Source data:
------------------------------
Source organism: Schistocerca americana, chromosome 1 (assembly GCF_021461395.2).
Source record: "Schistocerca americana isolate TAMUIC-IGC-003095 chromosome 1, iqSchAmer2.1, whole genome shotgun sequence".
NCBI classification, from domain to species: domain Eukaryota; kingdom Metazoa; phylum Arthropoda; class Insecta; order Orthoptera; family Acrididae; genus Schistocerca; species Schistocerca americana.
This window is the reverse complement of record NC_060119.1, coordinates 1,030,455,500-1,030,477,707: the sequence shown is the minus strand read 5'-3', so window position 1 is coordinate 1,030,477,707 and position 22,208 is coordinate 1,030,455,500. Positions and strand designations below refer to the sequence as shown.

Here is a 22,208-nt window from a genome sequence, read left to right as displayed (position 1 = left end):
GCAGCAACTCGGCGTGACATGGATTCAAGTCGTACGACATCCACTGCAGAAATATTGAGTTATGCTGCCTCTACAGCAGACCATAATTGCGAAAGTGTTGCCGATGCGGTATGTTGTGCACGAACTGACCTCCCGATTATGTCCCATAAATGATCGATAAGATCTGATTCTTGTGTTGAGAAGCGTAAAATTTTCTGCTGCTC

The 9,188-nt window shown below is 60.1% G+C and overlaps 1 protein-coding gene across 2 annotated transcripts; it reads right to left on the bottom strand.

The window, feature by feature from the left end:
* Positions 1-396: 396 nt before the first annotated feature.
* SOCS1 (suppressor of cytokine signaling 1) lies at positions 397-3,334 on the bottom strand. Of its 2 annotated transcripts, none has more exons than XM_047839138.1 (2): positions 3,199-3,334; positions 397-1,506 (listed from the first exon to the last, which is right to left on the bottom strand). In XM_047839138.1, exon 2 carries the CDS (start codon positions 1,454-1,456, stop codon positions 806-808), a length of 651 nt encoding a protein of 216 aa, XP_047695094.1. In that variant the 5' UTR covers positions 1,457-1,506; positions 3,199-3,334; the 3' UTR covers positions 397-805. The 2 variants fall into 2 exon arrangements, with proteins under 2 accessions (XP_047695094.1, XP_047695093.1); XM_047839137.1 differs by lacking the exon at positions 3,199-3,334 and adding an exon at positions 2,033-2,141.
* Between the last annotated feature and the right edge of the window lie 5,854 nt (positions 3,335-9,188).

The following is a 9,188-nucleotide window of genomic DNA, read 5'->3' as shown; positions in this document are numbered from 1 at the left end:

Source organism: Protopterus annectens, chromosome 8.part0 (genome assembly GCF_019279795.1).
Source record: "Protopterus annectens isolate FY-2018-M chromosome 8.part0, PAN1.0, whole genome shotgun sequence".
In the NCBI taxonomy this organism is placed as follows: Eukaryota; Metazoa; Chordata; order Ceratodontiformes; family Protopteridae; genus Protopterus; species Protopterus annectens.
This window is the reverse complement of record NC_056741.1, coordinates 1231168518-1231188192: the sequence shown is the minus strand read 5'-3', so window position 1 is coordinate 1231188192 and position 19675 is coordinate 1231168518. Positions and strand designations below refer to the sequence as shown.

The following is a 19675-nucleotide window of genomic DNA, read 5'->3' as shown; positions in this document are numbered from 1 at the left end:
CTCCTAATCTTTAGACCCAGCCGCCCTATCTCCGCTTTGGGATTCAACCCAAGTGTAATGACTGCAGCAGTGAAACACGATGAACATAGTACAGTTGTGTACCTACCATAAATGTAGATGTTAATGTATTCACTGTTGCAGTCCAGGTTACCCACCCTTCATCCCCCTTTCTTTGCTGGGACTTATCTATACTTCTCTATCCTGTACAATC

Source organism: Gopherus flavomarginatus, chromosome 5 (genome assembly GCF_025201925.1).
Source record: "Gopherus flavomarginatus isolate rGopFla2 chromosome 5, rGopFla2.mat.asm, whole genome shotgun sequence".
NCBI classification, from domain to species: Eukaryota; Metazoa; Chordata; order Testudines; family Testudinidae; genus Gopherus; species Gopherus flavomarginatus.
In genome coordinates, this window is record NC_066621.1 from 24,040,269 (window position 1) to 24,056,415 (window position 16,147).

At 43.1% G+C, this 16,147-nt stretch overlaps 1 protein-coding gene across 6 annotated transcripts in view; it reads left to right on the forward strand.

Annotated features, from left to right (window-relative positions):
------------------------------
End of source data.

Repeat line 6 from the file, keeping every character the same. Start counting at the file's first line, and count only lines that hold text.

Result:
GCAGCAACTCGGCGTGACATGGATTCAAGTCGTACGACATCCACTGCAGAAATATTGAGTTATGCTGCCTCTACAGCAGACCATAATTGCGAAAGTGTTGCCGATGCGGTATGTTGTGCACGAACTGACCTCCCGATTATGTCCCATAAATGATCGATAAGATCTGATTCTTGTGTTGAGAAGCGTAAAATTTTCTGCTGCTC